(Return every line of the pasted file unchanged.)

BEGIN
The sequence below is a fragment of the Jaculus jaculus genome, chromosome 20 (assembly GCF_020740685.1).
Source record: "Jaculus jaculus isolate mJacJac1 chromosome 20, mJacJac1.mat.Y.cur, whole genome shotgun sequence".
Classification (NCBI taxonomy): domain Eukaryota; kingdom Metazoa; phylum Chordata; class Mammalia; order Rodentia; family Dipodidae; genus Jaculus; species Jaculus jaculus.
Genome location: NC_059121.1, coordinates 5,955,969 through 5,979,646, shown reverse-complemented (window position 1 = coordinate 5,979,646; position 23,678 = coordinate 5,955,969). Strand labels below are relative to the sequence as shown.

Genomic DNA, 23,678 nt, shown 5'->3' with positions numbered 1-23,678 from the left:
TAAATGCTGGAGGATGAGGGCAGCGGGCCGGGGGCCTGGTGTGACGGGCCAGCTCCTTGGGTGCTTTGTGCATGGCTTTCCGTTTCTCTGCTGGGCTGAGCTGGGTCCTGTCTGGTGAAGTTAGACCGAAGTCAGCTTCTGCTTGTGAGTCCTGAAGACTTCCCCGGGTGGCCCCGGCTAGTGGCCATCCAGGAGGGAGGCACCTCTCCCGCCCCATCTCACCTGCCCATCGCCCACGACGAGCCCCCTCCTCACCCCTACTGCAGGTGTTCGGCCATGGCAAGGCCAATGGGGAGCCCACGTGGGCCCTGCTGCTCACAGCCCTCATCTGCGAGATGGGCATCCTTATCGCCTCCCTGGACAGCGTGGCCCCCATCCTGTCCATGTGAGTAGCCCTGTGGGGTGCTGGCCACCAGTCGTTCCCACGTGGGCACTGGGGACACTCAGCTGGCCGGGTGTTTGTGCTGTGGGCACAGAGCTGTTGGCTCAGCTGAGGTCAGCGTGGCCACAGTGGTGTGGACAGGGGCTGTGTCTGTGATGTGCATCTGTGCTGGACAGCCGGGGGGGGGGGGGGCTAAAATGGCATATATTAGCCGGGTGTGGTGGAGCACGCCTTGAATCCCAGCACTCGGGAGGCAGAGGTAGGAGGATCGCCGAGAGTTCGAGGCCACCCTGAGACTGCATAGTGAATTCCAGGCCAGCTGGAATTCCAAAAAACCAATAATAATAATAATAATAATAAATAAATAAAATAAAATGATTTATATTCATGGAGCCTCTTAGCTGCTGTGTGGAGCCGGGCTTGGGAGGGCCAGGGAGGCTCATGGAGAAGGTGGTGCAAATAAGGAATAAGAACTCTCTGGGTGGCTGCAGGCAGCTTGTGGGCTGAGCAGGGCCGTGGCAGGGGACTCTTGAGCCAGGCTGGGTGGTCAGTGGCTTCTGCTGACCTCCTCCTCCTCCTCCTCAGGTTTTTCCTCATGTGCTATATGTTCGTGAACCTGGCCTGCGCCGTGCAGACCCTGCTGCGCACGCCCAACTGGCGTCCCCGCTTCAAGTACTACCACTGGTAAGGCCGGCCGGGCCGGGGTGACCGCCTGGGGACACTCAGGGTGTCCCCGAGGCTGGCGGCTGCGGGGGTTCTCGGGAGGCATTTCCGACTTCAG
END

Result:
The sequence below is a fragment of the Jaculus jaculus genome, chromosome 20 (assembly GCF_020740685.1).
Source record: "Jaculus jaculus isolate mJacJac1 chromosome 20, mJacJac1.mat.Y.cur, whole genome shotgun sequence".
Classification (NCBI taxonomy): domain Eukaryota; kingdom Metazoa; phylum Chordata; class Mammalia; order Rodentia; family Dipodidae; genus Jaculus; species Jaculus jaculus.
Genome location: NC_059121.1, coordinates 5,955,969 through 5,979,646, shown reverse-complemented (window position 1 = coordinate 5,979,646; position 23,678 = coordinate 5,955,969). Strand labels below are relative to the sequence as shown.

Genomic DNA, 23,678 nt, shown 5'->3' with positions numbered 1-23,678 from the left:
TAAATGCTGGAGGATGAGGGCAGCGGGCCGGGGGCCTGGTGTGACGGGCCAGCTCCTTGGGTGCTTTGTGCATGGCTTTCCGTTTCTCTGCTGGGCTGAGCTGGGTCCTGTCTGGTGAAGTTAGACCGAAGTCAGCTTCTGCTTGTGAGTCCTGAAGACTTCCCCGGGTGGCCCCGGCTAGTGGCCATCCAGGAGGGAGGCACCTCTCCCGCCCCATCTCACCTGCCCATCGCCCACGACGAGCCCCCTCCTCACCCCTACTGCAGGTGTTCGGCCATGGCAAGGCCAATGGGGAGCCCACGTGGGCCCTGCTGCTCACAGCCCTCATCTGCGAGATGGGCATCCTTATCGCCTCCCTGGACAGCGTGGCCCCCATCCTGTCCATGTGAGTAGCCCTGTGGGGTGCTGGCCACCAGTCGTTCCCACGTGGGCACTGGGGACACTCAGCTGGCCGGGTGTTTGTGCTGTGGGCACAGAGCTGTTGGCTCAGCTGAGGTCAGCGTGGCCACAGTGGTGTGGACAGGGGCTGTGTCTGTGATGTGCATCTGTGCTGGACAGCCGGGGGGGGGGGGGGCTAAAATGGCATATATTAGCCGGGTGTGGTGGAGCACGCCTTGAATCCCAGCACTCGGGAGGCAGAGGTAGGAGGATCGCCGAGAGTTCGAGGCCACCCTGAGACTGCATAGTGAATTCCAGGCCAGCTGGAATTCCAAAAAACCAATAATAATAATAATAATAATAAATAAATAAAATAAAATGATTTATATTCATGGAGCCTCTTAGCTGCTGTGTGGAGCCGGGCTTGGGAGGGCCAGGGAGGCTCATGGAGAAGGTGGTGCAAATAAGGAATAAGAACTCTCTGGGTGGCTGCAGGCAGCTTGTGGGCTGAGCAGGGCCGTGGCAGGGGACTCTTGAGCCAGGCTGGGTGGTCAGTGGCTTCTGCTGACCTCCTCCTCCTCCTCCTCAGGTTTTTCCTCATGTGCTATATGTTCGTGAACCTGGCCTGCGCCGTGCAGACCCTGCTGCGCACGCCCAACTGGCGTCCCCGCTTCAAGTACTACCACTGGTAAGGCCGGCCGGGCCGGGGTGACCGCCTGGGGACACTCAGGGTGTCCCCGAGGCTGGCGGCTGCGGGGGTTCTCGGGAGGCATTTCCGACTTCAG